Q What does New Haven Promise, the Yale-funded scholarship program announced yesterday which will fund tuition for eligible public school students, mean for the city?
MS I think it’s an amazing opportunity for the city’s public school students to be able to have that reward in front of them. It’s one less obstacle in front of them. It’s exciting, and it’s an amazing opportunity for the city and its young people. The challenge will be to get as many people qualified as possible, making sure we have the support services to get them to their 3.0 GPA and the other requirements. Those things can be addressed in our school reform efforts, and working in concert together with New Haven Promise, they can brighten the future of a lot of kids in this city.
Q How has Yale been a good public citizen of the city, and in what ways can it improve?
MS Yale has been, for the most part, a good citizen. I think it’s gotten better over the years. There were times in the past when it wasn’t as good a partner as it could have been, but now, especially with this new Promise program, I think Yale has been more and more of a community partner. It’s realizing that the success of New Haven and the success of Yale are interrelated. Can’t have a top-notch university if we don’t have a great city. Things like the Promise program help to reinforce that relationship. I think we’re going to find more and more ways to engage the university so it can become an even better partner, and I’m excited to help find those opportunities.
Q Where are you from originally?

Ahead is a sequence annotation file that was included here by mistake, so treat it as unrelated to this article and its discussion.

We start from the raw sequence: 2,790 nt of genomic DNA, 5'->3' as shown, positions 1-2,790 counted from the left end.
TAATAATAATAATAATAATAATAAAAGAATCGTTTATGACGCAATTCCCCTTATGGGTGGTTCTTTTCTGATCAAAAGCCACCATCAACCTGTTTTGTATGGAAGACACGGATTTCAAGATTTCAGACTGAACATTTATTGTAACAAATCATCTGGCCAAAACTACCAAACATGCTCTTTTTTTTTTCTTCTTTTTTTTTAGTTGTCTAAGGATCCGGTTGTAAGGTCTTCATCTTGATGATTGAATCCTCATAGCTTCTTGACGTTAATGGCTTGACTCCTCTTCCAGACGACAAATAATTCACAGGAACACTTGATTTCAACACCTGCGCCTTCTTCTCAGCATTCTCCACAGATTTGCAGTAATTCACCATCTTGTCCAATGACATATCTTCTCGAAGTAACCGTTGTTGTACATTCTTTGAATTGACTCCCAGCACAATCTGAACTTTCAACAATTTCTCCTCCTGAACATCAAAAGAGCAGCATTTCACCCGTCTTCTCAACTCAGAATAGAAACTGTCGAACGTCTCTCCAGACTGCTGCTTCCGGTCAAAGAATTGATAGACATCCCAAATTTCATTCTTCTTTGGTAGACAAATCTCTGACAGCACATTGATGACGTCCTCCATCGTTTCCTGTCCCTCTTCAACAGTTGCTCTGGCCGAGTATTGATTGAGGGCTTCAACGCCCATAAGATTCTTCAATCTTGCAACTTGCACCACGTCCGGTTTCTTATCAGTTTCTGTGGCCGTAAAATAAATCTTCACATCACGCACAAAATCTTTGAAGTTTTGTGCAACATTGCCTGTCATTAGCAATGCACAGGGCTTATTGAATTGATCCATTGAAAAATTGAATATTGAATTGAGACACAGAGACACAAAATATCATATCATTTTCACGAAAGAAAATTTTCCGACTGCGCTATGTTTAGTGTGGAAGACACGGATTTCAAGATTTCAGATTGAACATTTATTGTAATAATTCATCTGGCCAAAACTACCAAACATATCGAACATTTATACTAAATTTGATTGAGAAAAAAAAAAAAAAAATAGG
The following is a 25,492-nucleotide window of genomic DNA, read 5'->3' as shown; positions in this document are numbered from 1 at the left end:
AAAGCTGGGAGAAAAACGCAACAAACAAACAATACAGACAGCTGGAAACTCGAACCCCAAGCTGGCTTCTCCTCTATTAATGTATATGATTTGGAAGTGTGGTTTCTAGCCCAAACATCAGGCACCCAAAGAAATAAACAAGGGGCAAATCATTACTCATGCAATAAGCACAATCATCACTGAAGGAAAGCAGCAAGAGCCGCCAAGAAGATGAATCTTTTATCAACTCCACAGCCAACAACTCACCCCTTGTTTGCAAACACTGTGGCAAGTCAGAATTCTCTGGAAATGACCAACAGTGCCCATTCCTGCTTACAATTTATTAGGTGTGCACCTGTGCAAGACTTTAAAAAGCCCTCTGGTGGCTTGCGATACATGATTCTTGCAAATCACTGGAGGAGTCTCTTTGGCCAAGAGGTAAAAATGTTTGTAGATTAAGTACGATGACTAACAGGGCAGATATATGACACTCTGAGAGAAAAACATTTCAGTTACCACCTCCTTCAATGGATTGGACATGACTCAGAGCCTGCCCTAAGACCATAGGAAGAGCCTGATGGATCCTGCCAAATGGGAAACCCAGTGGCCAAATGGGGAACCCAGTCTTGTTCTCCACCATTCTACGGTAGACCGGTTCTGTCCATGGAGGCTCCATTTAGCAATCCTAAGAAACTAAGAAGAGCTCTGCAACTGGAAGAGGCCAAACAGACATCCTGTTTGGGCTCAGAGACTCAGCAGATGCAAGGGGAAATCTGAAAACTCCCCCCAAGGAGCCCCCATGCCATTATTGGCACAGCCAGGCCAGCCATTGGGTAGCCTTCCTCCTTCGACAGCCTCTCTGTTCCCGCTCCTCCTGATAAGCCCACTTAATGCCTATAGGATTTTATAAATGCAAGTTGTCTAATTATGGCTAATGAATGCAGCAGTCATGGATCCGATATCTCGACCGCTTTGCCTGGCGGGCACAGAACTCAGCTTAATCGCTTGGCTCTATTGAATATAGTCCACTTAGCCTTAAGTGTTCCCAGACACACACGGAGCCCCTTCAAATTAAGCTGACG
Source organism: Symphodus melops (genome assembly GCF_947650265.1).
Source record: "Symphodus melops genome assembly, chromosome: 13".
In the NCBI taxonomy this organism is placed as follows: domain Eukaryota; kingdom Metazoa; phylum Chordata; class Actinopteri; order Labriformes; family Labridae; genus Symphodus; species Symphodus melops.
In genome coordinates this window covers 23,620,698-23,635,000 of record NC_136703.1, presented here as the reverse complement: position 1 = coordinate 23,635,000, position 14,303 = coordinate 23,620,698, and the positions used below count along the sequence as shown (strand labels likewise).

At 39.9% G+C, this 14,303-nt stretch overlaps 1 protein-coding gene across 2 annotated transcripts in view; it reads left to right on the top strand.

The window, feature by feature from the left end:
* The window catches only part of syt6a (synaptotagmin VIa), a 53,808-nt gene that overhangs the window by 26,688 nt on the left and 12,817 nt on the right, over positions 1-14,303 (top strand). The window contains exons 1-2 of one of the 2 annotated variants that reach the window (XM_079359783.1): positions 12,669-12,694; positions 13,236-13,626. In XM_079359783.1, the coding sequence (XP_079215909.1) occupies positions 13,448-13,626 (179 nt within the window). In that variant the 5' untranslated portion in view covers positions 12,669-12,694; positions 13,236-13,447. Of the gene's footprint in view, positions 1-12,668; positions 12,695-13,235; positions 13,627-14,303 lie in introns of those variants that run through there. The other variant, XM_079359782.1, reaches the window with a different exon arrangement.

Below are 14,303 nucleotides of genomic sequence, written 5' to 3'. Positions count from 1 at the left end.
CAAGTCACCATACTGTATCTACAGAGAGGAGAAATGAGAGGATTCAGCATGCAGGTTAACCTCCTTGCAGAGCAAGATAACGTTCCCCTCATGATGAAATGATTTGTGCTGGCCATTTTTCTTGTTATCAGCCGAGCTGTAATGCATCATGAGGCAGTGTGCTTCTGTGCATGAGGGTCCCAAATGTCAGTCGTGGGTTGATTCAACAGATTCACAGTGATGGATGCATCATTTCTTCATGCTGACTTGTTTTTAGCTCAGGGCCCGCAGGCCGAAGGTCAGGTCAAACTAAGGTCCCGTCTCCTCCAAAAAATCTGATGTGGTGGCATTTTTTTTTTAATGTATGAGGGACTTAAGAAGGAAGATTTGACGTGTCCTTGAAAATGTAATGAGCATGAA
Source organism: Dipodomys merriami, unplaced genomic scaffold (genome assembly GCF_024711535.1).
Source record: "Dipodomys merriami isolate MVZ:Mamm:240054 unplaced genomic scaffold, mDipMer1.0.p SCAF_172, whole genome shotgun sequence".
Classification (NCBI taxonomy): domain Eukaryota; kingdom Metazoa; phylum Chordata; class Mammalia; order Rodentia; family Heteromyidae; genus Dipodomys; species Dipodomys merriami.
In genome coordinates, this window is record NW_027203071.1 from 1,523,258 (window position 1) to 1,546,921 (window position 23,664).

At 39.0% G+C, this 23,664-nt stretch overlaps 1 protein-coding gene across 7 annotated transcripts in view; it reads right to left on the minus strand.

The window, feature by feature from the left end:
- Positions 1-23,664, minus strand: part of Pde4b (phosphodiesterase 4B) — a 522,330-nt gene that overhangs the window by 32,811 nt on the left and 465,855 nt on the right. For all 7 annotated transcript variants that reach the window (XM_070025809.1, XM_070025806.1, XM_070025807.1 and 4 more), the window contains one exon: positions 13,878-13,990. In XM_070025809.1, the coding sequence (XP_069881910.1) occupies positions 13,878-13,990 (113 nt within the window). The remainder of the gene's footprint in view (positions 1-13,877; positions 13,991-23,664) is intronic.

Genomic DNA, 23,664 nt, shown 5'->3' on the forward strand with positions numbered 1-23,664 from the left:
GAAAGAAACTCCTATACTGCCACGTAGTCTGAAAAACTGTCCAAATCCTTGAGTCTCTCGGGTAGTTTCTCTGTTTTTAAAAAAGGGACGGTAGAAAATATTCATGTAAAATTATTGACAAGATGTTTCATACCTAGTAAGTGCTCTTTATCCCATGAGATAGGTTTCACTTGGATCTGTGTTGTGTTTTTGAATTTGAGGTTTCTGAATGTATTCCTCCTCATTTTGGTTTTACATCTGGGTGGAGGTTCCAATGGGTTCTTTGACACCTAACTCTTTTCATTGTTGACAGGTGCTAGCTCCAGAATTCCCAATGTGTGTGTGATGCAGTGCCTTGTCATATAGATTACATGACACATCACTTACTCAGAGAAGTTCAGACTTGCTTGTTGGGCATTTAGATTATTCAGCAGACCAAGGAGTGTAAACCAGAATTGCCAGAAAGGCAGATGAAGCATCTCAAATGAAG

RL I grew up in Westerly, Rhode Island, went to the University of Massachusetts, Amherst, and moved to New Haven in 2000. I went to work for the City Plan Department at City Hall and have lived in East Rock ever since.
Q How did you try to engage the residents of the ward, such as graduate students, who did not see themselves as permanent members of the community?
RL I’ve always found that it’s easier to organize around common interests, whether it’s people who have lived here for decades or a graduate student only here for a few years. Whether it’s recycling programs or schools, making government more open source, there’s always things that people care about because it affects their daily lives.
Q Is there a top priority for you as you head to Hartford?
RLThe state’s budget deficit is overwhelming. We have an opportunity to reshape the way we invest in our state to address that. One constructive issue I really want to focus on that goes beyond the liberal person I am is investing in mass transit. There are so many benefits to expanding our investments in public transit: more walkable communities, more connected cities, job growth, saved money, and better communities.
Q Are you optimistic about the future of the city?